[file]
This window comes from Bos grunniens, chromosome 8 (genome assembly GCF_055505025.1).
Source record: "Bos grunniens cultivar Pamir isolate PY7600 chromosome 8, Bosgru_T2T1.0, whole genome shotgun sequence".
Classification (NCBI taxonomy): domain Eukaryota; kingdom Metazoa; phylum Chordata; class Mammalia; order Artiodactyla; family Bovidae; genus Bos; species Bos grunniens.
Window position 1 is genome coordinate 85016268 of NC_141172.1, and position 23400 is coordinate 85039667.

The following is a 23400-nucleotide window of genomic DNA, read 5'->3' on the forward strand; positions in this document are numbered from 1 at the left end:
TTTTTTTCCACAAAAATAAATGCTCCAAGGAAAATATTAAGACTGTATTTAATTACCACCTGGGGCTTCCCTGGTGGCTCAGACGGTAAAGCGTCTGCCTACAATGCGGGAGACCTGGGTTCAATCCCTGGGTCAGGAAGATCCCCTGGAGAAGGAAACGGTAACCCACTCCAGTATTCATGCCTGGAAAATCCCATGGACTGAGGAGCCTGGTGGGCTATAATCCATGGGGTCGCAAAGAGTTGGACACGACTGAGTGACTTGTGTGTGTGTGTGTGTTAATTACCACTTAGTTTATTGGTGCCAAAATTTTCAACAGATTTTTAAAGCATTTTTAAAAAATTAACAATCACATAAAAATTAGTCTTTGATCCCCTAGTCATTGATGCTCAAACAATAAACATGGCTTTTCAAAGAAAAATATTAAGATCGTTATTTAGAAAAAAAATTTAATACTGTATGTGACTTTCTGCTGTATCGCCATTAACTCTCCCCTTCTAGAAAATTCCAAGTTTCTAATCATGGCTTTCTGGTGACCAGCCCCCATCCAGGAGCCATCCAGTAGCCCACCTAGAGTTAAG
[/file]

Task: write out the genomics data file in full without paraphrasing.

This window comes from Bos grunniens, chromosome 8 (genome assembly GCF_055505025.1).
Source record: "Bos grunniens cultivar Pamir isolate PY7600 chromosome 8, Bosgru_T2T1.0, whole genome shotgun sequence".
Classification (NCBI taxonomy): domain Eukaryota; kingdom Metazoa; phylum Chordata; class Mammalia; order Artiodactyla; family Bovidae; genus Bos; species Bos grunniens.
Window position 1 is genome coordinate 85016268 of NC_141172.1, and position 23400 is coordinate 85039667.

The following is a 23400-nucleotide window of genomic DNA, read 5'->3' on the forward strand; positions in this document are numbered from 1 at the left end:
TTTTTTTCCACAAAAATAAATGCTCCAAGGAAAATATTAAGACTGTATTTAATTACCACCTGGGGCTTCCCTGGTGGCTCAGACGGTAAAGCGTCTGCCTACAATGCGGGAGACCTGGGTTCAATCCCTGGGTCAGGAAGATCCCCTGGAGAAGGAAACGGTAACCCACTCCAGTATTCATGCCTGGAAAATCCCATGGACTGAGGAGCCTGGTGGGCTATAATCCATGGGGTCGCAAAGAGTTGGACACGACTGAGTGACTTGTGTGTGTGTGTGTGTTAATTACCACTTAGTTTATTGGTGCCAAAATTTTCAACAGATTTTTAAAGCATTTTTAAAAAATTAACAATCACATAAAAATTAGTCTTTGATCCCCTAGTCATTGATGCTCAAACAATAAACATGGCTTTTCAAAGAAAAATATTAAGATCGTTATTTAGAAAAAAAATTTAATACTGTATGTGACTTTCTGCTGTATCGCCATTAACTCTCCCCTTCTAGAAAATTCCAAGTTTCTAATCATGGCTTTCTGGTGACCAGCCCCCATCCAGGAGCCATCCAGTAGCCCACCTAGAGTTAAG